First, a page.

The chapter of the Bankruptcy Code providing for reorganization of municipalities (which includes cities and towns, as well as villages, counties, taxing districts, municipal utilities, and school districts).
The judge who has primary responsibility for the administration of a court; chief judges are determined by seniority
A creditor's assertion of a right to payment from a debtor or the debtor's property.
A lawsuit in which one or more members of a large group, or class, of individuals or other entities sue on behalf of the entire class. The district court must find that the claims of the class members contain questions of law or fact in common before the lawsuit can proceed as a class action.
The court officer who oversees administrative functions, especially managing the flow of cases through the court. The clerk's office is often called a court's central nervous system.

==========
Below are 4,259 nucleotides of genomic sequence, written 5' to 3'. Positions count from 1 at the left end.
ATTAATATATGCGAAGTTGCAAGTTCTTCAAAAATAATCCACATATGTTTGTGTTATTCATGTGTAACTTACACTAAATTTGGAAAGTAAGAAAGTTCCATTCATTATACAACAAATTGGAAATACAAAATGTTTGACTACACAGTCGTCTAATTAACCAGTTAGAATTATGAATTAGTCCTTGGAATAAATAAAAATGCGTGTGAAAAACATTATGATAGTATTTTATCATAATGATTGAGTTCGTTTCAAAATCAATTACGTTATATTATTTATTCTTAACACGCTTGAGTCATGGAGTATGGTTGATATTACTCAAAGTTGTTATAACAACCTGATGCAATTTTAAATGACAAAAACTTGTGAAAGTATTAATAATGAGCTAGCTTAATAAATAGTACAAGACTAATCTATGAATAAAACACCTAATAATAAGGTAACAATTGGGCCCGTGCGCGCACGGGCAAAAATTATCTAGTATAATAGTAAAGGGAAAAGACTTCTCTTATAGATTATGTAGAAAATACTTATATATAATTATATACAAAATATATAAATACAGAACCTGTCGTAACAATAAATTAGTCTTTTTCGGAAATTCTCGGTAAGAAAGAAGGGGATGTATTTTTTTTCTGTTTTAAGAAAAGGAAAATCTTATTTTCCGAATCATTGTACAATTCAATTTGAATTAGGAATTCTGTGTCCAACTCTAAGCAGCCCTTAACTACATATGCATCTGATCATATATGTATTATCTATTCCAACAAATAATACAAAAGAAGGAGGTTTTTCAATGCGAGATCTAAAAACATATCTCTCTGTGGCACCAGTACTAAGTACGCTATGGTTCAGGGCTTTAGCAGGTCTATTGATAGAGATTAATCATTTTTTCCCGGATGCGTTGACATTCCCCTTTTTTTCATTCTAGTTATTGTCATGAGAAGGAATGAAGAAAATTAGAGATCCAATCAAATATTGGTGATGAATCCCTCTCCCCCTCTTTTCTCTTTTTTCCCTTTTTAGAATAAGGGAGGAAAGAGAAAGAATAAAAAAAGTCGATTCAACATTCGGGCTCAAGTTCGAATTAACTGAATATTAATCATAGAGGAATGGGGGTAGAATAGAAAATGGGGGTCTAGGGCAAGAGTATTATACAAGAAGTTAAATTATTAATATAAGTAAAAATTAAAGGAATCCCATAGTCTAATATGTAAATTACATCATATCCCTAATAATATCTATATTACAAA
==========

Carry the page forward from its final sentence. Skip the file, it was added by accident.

Property that is promised as security for the satisfaction of a debt.
The legal system that originated in England and is now in use in the United States, which relies on the articulation of legal principles in a historical succession of judicial decisions. Common law principles can be changed by legislation.
A special condition the court imposes that requires an individual to work – without pay – for a civic or nonprofit organization.
A written statement that begins a civil lawsuit, in which the plaintiff details the claims against the defendant.
Prison terms for two or more offenses to be served at the same time, rather than one after the other. Example: Two five-year sentences and one three-year sentence, if served concurrently, result in a maximum of five years behind bars.
Approval of a plan of reorganization by a bankruptcy judge.
Prison terms for two or more offenses to be served one after the other. Example: Two five-year sentences and one three-year sentence, if served consecutively, result in a maximum of 13 years behind bars.
A bankruptcy case filed to reduce or eliminate debts that are primarily consumer debts.